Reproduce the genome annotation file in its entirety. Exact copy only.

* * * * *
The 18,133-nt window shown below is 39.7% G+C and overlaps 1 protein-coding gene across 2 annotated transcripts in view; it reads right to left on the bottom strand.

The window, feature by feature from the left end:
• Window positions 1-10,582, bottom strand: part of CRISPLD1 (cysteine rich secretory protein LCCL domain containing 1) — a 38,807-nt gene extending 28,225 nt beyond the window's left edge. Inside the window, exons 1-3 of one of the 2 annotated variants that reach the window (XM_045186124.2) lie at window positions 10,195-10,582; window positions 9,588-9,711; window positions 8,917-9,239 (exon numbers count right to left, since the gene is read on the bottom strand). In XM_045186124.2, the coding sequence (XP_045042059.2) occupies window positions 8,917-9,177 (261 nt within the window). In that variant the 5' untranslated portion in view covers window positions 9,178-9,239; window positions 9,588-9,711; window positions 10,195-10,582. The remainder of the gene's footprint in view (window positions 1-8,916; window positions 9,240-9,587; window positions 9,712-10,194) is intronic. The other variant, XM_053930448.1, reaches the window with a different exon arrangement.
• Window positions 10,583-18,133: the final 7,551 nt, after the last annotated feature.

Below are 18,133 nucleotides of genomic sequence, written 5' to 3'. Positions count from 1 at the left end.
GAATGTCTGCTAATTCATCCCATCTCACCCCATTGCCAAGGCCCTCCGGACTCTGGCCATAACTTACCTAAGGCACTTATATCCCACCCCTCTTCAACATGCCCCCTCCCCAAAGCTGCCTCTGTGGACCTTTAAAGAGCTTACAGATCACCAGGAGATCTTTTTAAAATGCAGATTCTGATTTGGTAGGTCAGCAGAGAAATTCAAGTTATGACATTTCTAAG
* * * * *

The 18,133-nt window shown below is 39.7% G+C and overlaps 1 protein-coding gene across 2 annotated transcripts in view; it reads right to left on the bottom strand.

The window, feature by feature from the left end:
• Window positions 1-10,582, bottom strand: part of CRISPLD1 (cysteine rich secretory protein LCCL domain containing 1) — a 38,807-nt gene extending 28,225 nt beyond the window's left edge. Inside the window, exons 1-3 of one of the 2 annotated variants that reach the window (XM_045186124.2) lie at window positions 10,195-10,582; window positions 9,588-9,711; window positions 8,917-9,239 (exon numbers count right to left, since the gene is read on the bottom strand). In XM_045186124.2, the coding sequence (XP_045042059.2) occupies window positions 8,917-9,177 (261 nt within the window). In that variant the 5' untranslated portion in view covers window positions 9,178-9,239; window positions 9,588-9,711; window positions 10,195-10,582. The remainder of the gene's footprint in view (window positions 1-8,916; window positions 9,240-9,587; window positions 9,712-10,194) is intronic. The other variant, XM_053930448.1, reaches the window with a different exon arrangement.
• Window positions 10,583-18,133: the final 7,551 nt, after the last annotated feature.

Below are 18,133 nucleotides of genomic sequence, written 5' to 3'. Positions count from 1 at the left end.
GAATGTCTGCTAATTCATCCCATCTCACCCCATTGCCAAGGCCCTCCGGACTCTGGCCATAACTTACCTAAGGCACTTATATCCCACCCCTCTTCAACATGCCCCCTCCCCAAAGCTGCCTCTGTGGACCTTTAAAGAGCTTACAGATCACCAGGAGATCTTTTTAAAATGCAGATTCTGATTTGGTAGGTCAGCAGAGAAATTCAAGTTATGACATTTCTAAG